When I asked my eight-year-old granddaughter why she was getting a Romanian passport, she told me it was so that she could “go places.”

My daughter is not a Romanian citizen, but rather has dual Israeli-American citizenship. Because my wife and I are both American citizens, we registered all three of our children at the American Embassy in Tel Aviv shortly after they were born. Although there is a ‘grandparent clause’, we could only pass citizenship down to our granddaughters if we had lived for two years as adults in the United States.

But why does an Israeli need a second citizenship anyway? Is it an insurance policy that if things get really, really bad in Israel, there is an escape route guaranteeing a life elsewhere, where things are safer?

That is not why we registered our children as Americans.

My wife and I both made aliya with our parents as children. We were born American and it was not our choice, as minors, to move to Israel and become Israeli. When we reached adulthood, however, we were free to decide where to live and we chose to remain in Israel.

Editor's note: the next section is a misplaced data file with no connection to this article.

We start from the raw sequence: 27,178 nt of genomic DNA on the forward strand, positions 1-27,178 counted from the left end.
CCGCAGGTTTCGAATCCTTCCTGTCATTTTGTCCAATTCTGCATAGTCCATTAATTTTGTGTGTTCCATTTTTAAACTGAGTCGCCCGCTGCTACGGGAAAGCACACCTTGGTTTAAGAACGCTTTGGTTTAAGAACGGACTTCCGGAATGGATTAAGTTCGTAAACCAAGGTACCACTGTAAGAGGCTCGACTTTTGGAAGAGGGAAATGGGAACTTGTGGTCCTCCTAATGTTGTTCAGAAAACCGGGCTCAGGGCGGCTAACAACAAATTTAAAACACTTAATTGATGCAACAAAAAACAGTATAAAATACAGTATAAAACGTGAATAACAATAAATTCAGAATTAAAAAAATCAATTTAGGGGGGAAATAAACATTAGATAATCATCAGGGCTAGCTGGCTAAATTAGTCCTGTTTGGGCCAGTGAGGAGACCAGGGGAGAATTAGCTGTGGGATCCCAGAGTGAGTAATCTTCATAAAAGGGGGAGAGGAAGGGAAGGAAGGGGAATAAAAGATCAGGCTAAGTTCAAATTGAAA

By registering our children as Americans, we knew that when they grew up, they would be free to choose as well.

My daughter and her family have no plans to move to Romania, as far as I know. But who knows? One day my granddaughters may make that decision. Or they may move elsewhere. They will have more than one option available to them. 

A second citizenship gives my granddaughters greater freedom when deciding where to live, whether in Israel or abroad. They will have additional places where they can study, more employment opportunities. They will be free to travel the world without the limitations of an Israeli passport. They will able to cross borders without the need of a visa. 

In short, like my granddaughter said, with a second passport they will be able to “go places.”

My granddaughters are both Israeli and Romanian. And that’s just fine with me.

Photo credit: Shutterstock

Tuesday, November 10, 2020

Short Stories Ahead!

Lately I have focused my creativity on writing short stories and several of them are now on submission at various online literary journals.